You think your job is tough? Try this one. In this very early documentary from 1925 — made in extremely harsh photographic conditions — two pioneering filmmakers (who went on to make King Kong) follow 50,000 Bakhtiari nomads as they set off on their annual hundred mile migration from the desert lowlands of Iraq over the snowy Zagros mountains into roadless pastures in Iran while driving 500,000 (!!) goats, sheep and horses. Instead of riding on the backs of donkeys, small children will haul ailing donkeys *on their backs* as they scale cliffs, cross glaciers barefoot, or ford immense white water rivers with goatskin floats. And then 6 months later they return to complete this unbelievable feat of endurance again. It’s an eye-witness glimpse of a truly nomadic lifestyle which forms the archetypes of the Bible and the mid-east today, and of mind-boggling hardship. Like Nanook of the North, this rarely seen movie is the both the first and the last photographic capture of this distant world.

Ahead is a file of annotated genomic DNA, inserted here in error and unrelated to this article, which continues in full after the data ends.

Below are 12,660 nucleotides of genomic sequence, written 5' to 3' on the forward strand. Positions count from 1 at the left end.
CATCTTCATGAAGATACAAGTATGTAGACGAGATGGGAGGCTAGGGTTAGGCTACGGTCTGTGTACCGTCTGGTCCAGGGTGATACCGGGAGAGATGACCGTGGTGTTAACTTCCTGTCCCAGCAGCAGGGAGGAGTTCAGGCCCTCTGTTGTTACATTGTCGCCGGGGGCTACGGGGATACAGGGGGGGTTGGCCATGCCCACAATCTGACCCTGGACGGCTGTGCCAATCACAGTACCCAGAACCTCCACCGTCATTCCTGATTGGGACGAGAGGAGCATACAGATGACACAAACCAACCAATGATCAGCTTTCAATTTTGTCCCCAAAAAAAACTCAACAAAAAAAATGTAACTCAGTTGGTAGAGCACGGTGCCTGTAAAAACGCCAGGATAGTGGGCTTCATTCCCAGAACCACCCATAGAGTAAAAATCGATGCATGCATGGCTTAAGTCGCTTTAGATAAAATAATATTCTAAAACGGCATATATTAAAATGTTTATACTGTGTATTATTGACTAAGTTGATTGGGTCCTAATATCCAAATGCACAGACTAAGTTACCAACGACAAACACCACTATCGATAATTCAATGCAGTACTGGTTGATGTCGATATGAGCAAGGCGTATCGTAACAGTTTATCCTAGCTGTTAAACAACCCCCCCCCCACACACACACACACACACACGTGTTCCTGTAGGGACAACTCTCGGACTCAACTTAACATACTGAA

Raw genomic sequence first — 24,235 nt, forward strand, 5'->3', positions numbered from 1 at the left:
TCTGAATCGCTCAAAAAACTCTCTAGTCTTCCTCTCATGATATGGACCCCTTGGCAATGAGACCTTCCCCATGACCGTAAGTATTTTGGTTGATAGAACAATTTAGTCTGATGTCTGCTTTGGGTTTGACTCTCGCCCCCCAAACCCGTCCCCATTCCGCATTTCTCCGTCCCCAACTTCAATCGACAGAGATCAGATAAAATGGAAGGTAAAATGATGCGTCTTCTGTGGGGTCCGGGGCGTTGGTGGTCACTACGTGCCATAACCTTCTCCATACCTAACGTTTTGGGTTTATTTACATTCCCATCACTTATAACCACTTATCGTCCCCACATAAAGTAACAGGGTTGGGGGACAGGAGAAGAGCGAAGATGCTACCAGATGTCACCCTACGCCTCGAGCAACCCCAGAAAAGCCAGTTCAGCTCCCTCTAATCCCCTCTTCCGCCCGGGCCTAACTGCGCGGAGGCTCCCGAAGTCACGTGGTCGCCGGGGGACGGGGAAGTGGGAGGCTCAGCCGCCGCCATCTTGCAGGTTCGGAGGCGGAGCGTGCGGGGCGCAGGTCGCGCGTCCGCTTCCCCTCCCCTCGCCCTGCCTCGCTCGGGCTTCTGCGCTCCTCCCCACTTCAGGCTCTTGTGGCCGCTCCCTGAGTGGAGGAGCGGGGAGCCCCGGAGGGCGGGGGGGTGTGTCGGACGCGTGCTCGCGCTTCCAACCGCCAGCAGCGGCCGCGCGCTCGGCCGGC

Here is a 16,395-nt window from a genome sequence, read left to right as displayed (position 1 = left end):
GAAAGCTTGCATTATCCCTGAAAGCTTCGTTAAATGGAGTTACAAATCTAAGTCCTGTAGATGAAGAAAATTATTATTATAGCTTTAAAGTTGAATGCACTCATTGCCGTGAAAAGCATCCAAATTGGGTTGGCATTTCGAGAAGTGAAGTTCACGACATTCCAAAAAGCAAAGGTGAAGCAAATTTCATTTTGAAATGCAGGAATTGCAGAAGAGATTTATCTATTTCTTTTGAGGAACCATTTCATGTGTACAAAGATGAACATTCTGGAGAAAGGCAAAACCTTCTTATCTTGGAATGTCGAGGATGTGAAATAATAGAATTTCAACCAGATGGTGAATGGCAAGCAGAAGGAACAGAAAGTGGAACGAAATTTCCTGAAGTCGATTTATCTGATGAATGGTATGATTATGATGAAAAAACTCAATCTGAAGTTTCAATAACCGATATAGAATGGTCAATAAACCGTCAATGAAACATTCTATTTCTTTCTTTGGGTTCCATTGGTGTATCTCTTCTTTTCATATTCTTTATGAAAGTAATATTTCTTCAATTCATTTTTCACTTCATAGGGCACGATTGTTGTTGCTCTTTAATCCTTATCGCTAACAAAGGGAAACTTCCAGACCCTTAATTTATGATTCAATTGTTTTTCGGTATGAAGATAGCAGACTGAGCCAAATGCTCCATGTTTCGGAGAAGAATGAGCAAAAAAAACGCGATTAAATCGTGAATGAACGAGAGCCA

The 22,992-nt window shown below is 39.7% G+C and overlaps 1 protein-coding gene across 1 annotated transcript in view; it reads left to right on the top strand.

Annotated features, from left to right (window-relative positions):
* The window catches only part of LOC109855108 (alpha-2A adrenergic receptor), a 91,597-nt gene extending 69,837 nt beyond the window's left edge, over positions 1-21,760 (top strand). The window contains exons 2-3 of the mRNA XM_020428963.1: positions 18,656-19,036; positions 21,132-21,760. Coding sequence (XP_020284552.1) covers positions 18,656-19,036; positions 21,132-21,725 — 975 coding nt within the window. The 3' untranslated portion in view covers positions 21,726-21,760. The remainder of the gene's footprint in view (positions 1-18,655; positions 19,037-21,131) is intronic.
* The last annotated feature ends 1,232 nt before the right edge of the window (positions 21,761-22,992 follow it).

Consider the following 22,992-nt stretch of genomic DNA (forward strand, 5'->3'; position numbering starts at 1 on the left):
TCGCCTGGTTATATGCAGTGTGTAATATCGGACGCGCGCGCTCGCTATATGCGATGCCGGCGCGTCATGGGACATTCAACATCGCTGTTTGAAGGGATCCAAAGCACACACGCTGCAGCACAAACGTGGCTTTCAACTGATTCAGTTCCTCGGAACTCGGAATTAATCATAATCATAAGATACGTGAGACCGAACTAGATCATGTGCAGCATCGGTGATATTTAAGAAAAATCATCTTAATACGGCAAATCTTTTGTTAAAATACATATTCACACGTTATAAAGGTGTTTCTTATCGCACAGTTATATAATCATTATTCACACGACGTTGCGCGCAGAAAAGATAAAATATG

Grass: A Nation's Battle for Life
1925, 71 min.
Directed by Merian Cooper and Ernest B. Schoedsack
Read more about the film at Wikipedia
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Available from Amazon